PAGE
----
5 min read

How to Download and Analyze your Fitbit Heartrate in R


When I purchased my Fitbit, I was excited for all the information it would track. I looked forward to being able to analyze my sleep schedule, movement, and heart rate. However, when I went to download my data through the Fitbit website I saw that you can only retrieve 31 days of summary data combined into one spreadsheet.

I wanted more information.

Luckily, with a little extra effort you can use the Fitbit API to access raw data and import directly into R for analysis.

Part 1: Accessing Your Data

First, you’ll need an application. You can create one at dev.fitbit.com. Name the application whatever you want. If you don’t have a website for the application you can just use your Fitbit user account URL. Finally, for the callback URL use https://localhost. This URL is needed to get your authentication key. Make sure you click the option for personal application. Only personal applications have access to intraday heart rate.

Here is what my application looks like application_setup

Once you have your application click ‘Manage My Apps’ and find your new application. Click the link that says ‘OAuth 2.0 tutorial page’ within the Application you registered.

Follow the directions on the Oauth tutorial. The first time you click the link provided you should get a page to allow access to Fitbit activity and heart rate, among other data categories. On later tries you may get a 404 not found page. That’s okay, the URL in the search bar will still work. Just copy paste it into the area specified within the tutorial page and find your Oauth 2.0 access token. Note that when it says copy everything after scope from the URL bar, you can just copy the entire URL.

That was the tricky part so hopefully you were able to find your code and can continue.

Part 2: Importing into R

Include the Libraries

First, open up R and include these libraries


Retrieving Heartrate Data

Now that we have our auth token we can query the API for heart rate. You can find all the different calls on the web API page here. I’m interested in the highest granularity data I can get, which is an average heart rate over every 5 second interval. You can find this API call in the intraday heart rate section.

Put your Oauth 2.0 access token here

auth.code = paste("Bearer", "[Your-Code-Here]")

To call the Fitbit web API we’ll use the GET method from the httr library

#Get get intreday heartrate
query.response <- GET("https://api.fitbit.com/1/user/-/activities/heart/date/2018-01-05/1d/1sec.json",
                  add_headers(Authorization = auth.code)
#get the json response
json.heartrate <- content(query.response, "parsed")

Now to analyze the response we should convert the data into a dataframe.

heartrate.dataset <- json.heartrate$`activities-heart-intraday`$dataset
heartrate <- data.frame(
    ncol=2, byrow=T),
  stringsAsFactors = FALSE)

#Clean response names
heartrate.formatted <- heartrate %>% rename(Time = X1, HR = X2) %>%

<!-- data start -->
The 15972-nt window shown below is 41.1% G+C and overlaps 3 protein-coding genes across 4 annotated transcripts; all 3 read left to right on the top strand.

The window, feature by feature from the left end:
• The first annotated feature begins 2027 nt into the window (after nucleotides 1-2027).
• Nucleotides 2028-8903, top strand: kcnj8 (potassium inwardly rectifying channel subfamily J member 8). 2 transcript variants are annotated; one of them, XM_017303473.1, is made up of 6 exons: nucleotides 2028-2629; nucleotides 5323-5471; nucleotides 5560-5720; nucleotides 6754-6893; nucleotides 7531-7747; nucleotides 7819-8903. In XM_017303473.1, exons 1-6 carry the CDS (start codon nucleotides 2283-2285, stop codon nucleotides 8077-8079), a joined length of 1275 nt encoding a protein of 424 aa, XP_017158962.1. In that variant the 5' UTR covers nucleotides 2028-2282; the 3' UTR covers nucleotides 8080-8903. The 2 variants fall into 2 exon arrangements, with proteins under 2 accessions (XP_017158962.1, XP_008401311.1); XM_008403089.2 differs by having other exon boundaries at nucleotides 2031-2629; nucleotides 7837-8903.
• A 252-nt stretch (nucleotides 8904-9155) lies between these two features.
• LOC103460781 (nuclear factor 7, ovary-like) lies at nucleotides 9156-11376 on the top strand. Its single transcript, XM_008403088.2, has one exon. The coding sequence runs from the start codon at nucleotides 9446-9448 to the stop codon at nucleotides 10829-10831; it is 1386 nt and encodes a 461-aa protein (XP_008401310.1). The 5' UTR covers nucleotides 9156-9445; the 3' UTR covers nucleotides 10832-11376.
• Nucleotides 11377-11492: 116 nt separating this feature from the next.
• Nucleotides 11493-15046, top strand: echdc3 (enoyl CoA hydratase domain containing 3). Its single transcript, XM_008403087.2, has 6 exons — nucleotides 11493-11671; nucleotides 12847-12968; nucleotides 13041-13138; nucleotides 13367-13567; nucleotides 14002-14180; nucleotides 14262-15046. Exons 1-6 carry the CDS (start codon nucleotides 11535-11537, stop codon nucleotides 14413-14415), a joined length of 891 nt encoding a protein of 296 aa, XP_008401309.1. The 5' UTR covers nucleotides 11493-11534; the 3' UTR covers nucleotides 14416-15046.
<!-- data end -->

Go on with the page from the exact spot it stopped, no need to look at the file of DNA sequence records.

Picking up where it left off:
mutate(Time = ymd_hms(paste("2018-01-05", Time)),
         HR = as.numeric(HR))

Part 3: View Your Heart Rate data

Here is what our formatted dataframe looks like

##                  Time HR
## 1 2018-01-05 00:00:11 51
## 2 2018-01-05 00:00:16 52
## 3 2018-01-05 00:00:21 51
## 4 2018-01-05 00:00:26 50
## 5 2018-01-05 00:00:31 50
## 6 2018-01-05 00:00:36 50

Now with one full day of heart rate we can graph it out

heartrate.formatted %>% ggplot(aes(x = Time, y = HR)) + geom_line()

Part 4: Getting the rest of your data

To get intraday heart rate by minute or second you can only query a single day at a time. Getting a single day is fairly straight forward once you have your access token. However, we are limited to 150 requests per hour, which means you can only ingest 150 days of heart rate data each hour. The following script will stop once you start receiving request limit errors. This script will wait an hour on failure and continue so you can run it over night.

getHeartrate <- function(auth.code, start.date, end.date, interval){
  start = as.Date(start.date)
  end = as.Date(end.date)
  if(!interval %in% c("min", "sec")){
    print("interval must be either 'min' or 'sec'")
  #create dataframe
  all.days = data.frame(Time = c(),HR = c())
  #loop through every day
  current.date = start
  while (current.date <= end)
    query.response <- GET(paste0("https://api.fitbit.com/1/user/-/activities/heart/date/",
                            Authorization = auth.code)
    #check for error
    if(query.response$status_code == 200){
      json.heartrate<- content(query.response, "parsed")
      new.day.dataset <- json.heartrate$`activities-heart-intraday`$dataset
      if(is.null(new.day.dataset) || length(new.day.dataset) == 0){
          "No data found on ",
          "skipping date and moving on"
        current.date <- current.date + 1
      new.day <- data.frame(matrix(unlist(new.day.dataset), ncol=2, byrow=T), stringsAsFactors = FALSE)
      new.day <- new.day %>% rename(Time = X1, HR = X2) %>% 
    mutate(Time = ymd_hms(paste(format(current.date), Time)),
           HR = as.numeric(HR))
      all.days <- rbind(all.days, new.day)
      current.date <- current.date + 1     
    #we errored
          "Error on ",
      #What was the error?
      #rate limit error?
      if(query.response$status_code == 429){
        print("Hit rate limit, waiting 1 hour")

Now to get all your data into a dataframe you just need to run this function.

final.heartrate <- getHeartrate(auth.code, "2017-12-22", "2017-12-26", "sec")

Finally save all your data into an rds file so you don’t have to query the API next time.

saveRDS(final.heartrate, file = "../../RData/fitbit_heartrate_20180910.rds")

Now that you have all your heart rate data in a tidy data frame you can combine it with other data sources and do whatever analysis you want!